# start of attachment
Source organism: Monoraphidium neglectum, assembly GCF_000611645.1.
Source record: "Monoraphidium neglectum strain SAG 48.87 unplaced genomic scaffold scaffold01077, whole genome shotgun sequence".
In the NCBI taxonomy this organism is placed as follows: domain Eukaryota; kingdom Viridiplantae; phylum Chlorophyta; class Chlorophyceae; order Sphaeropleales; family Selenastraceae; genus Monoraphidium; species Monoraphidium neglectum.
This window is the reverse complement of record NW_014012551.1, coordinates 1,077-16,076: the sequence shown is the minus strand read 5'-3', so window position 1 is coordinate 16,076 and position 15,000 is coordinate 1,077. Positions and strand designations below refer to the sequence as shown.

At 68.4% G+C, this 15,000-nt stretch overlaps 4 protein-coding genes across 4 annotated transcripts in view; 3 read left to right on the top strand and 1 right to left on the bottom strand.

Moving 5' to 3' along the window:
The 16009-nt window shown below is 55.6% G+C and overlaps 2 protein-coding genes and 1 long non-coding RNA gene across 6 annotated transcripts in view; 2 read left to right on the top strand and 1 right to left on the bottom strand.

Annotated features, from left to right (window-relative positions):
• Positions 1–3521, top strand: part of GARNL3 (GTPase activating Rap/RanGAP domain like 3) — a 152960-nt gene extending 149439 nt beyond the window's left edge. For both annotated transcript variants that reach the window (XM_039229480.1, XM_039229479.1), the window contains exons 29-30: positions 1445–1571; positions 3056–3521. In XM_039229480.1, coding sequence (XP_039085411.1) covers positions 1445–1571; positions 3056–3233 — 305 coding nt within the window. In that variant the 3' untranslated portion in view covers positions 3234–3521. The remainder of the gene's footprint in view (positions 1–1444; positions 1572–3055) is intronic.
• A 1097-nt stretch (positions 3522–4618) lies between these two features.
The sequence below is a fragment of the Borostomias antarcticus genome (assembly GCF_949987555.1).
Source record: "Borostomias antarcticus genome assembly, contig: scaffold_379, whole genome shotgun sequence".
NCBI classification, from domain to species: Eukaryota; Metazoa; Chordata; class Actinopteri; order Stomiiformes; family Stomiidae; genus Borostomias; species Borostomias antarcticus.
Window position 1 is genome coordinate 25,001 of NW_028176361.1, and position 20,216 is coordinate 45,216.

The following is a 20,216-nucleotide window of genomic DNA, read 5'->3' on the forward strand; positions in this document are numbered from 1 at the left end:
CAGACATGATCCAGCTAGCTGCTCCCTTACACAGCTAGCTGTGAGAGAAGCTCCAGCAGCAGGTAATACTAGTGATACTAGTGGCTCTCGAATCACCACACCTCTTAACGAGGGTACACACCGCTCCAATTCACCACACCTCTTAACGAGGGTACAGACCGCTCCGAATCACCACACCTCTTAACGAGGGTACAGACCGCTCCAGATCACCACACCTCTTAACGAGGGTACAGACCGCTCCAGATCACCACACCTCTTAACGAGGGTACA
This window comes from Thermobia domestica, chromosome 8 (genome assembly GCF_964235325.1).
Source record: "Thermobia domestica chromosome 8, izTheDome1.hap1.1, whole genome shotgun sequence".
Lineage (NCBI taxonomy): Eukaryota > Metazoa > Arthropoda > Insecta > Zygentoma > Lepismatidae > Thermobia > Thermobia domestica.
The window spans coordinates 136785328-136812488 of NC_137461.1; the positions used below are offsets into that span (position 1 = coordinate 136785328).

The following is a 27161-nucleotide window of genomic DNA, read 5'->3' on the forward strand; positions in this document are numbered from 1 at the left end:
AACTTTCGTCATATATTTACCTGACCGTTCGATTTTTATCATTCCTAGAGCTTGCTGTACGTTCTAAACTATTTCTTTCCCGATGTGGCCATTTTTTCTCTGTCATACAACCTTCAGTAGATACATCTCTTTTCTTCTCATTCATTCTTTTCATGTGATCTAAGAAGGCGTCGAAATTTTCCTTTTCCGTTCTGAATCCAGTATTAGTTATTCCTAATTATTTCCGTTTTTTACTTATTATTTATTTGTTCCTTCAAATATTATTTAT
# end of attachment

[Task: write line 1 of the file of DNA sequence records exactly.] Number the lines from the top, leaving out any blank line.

Source organism: Monoraphidium neglectum, assembly GCF_000611645.1.